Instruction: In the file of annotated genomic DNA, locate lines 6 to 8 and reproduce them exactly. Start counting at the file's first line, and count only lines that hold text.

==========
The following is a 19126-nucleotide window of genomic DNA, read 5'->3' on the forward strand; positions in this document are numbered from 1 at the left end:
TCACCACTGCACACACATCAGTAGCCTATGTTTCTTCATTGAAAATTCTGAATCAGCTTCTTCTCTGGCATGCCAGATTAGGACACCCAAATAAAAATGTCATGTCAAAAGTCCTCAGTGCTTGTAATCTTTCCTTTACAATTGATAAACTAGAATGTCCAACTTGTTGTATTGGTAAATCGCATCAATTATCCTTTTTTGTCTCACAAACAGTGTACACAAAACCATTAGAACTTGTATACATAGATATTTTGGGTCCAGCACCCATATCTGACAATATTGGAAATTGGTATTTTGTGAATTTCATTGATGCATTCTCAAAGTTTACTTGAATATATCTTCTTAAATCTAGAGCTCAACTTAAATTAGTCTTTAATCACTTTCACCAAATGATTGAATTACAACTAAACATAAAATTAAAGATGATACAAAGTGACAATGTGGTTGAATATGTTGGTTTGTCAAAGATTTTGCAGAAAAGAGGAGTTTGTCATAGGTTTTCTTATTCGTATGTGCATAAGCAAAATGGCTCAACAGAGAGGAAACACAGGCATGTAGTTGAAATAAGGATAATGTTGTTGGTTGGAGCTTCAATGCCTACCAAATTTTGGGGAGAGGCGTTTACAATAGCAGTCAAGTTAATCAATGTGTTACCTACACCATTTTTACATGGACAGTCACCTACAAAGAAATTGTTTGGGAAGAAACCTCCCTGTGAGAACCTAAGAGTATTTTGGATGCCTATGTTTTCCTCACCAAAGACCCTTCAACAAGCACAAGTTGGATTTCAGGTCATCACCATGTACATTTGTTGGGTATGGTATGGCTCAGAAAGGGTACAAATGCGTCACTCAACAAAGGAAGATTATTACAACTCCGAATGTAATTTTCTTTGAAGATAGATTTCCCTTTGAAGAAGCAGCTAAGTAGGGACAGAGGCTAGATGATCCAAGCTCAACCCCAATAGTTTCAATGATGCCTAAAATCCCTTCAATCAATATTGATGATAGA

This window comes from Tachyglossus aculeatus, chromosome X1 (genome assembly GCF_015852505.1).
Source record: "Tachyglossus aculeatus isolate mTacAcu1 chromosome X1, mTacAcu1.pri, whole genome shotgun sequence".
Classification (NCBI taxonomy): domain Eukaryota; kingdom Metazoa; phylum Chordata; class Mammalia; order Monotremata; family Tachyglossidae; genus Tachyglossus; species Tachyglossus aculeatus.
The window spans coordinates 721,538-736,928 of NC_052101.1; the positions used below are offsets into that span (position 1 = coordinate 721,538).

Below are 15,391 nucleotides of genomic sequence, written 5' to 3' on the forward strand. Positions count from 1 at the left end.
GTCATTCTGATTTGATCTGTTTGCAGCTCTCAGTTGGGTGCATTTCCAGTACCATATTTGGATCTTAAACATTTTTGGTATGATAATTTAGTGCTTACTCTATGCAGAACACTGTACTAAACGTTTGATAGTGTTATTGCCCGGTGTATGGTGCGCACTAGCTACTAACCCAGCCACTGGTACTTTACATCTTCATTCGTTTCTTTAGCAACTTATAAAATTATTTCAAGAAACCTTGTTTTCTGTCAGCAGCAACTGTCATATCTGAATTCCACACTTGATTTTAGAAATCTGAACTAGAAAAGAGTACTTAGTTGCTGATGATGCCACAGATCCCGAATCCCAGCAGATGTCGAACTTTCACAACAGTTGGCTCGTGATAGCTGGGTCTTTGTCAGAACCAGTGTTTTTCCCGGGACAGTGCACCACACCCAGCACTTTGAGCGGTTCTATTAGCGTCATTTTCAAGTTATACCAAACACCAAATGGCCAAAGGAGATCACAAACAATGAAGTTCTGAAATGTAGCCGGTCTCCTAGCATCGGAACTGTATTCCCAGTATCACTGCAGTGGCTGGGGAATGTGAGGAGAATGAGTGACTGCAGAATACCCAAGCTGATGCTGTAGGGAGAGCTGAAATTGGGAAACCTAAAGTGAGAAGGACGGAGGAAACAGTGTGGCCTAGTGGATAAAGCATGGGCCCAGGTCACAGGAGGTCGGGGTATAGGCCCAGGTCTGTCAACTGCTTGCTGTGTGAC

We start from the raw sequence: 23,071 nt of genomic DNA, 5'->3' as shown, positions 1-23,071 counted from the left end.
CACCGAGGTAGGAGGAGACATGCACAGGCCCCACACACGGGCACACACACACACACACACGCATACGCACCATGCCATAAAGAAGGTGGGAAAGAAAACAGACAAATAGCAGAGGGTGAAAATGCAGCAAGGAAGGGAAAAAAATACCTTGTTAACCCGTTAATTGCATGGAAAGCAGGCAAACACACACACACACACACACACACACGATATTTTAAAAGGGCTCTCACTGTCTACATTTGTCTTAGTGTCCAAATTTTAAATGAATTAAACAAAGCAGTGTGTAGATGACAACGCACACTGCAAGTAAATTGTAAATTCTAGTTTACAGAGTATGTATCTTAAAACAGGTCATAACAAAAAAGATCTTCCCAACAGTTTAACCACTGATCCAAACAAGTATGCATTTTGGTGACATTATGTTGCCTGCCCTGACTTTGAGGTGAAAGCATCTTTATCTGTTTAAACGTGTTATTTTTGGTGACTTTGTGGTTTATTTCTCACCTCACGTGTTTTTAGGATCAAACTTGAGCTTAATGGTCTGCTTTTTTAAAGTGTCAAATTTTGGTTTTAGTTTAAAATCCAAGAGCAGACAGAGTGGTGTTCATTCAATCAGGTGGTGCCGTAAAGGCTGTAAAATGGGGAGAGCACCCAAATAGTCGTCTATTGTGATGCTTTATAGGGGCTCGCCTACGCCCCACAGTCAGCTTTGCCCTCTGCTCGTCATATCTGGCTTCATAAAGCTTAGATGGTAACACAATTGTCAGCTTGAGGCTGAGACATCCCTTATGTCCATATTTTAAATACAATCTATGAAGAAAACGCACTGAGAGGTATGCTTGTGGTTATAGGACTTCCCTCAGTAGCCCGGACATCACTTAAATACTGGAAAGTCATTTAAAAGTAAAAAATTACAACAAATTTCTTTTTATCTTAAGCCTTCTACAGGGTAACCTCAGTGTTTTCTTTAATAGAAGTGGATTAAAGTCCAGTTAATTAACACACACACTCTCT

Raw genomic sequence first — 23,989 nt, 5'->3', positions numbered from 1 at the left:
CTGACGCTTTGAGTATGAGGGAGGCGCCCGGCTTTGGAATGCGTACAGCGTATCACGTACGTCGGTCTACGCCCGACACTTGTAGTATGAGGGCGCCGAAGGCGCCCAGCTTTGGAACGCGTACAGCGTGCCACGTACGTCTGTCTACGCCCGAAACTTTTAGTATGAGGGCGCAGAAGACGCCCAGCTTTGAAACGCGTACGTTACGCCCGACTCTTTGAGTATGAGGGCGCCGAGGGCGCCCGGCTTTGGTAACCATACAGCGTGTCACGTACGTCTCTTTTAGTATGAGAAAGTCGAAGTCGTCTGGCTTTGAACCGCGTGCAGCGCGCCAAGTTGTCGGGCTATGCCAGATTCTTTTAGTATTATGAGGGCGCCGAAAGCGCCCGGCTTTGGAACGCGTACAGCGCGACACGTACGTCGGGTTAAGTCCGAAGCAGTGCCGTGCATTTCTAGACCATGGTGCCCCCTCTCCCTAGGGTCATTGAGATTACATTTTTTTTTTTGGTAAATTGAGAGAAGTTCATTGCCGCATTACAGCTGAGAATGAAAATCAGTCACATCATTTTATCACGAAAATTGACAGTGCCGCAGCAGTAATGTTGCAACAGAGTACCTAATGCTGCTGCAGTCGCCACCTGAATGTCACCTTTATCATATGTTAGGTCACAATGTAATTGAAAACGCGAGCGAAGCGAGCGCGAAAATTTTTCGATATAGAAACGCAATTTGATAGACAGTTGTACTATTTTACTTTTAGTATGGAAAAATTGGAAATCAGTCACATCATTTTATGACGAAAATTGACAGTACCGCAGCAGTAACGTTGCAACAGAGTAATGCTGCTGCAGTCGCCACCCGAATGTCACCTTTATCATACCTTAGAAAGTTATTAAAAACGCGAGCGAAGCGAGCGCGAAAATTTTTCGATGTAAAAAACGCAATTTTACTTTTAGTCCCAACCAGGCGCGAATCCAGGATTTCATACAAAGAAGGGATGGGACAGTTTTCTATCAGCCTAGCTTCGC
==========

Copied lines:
The window spans coordinates 721,538-736,928 of NC_052101.1; the positions used below are offsets into that span (position 1 = coordinate 721,538).

Below are 15,391 nucleotides of genomic sequence, written 5' to 3' on the forward strand. Positions count from 1 at the left end.
GTCATTCTGATTTGATCTGTTTGCAGCTCTCAGTTGGGTGCATTTCCAGTACCATATTTGGATCTTAAACATTTTTGGTATGATAATTTAGTGCTTACTCTATGCAGAACACTGTACTAAACGTTTGATAGTGTTATTGCCCGGTGTATGGTGCGCACTAGCTACTAACCCAGCCACTGGTACTTTACATCTTCATTCGTTTCTTTAGCAACTTATAAAATTATTTCAAGAAACCTTGTTTTCTGTCAGCAGCAACTGTCATATCTGAATTCCACACTTGATTTTAGAAATCTGAACTAGAAAAGAGTACTTAGTTGCTGATGATGCCACAGATCCCGAATCCCAGCAGATGTCGAACTTTCACAACAGTTGGCTCGTGATAGCTGGGTCTTTGTCAGAACCAGTGTTTTTCCCGGGACAGTGCACCACACCCAGCACTTTGAGCGGTTCTATTAGCGTCATTTTCAAGTTATACCAAACACCAAATGGCCAAAGGAGATCACAAACAATGAAGTTCTGAAATGTAGCCGGTCTCCTAGCATCGGAACTGTATTCCCAGTATCACTGCAGTGGCTGGGGAATGTGAGGAGAATGAGTGACTGCAGAATACCCAAGCTGATGCTGTAGGGAGAGCTGAAATTGGGAAACCTAAAGTGAGAAGGACGGAGGAAACAGTGTGGCCTAGTGGATAAAGCATGGGCCCAGGTCACAGGAGGTCGGGGTATAGGCCCAGGTCTGTCAACTGCTTGCTGTGTGAC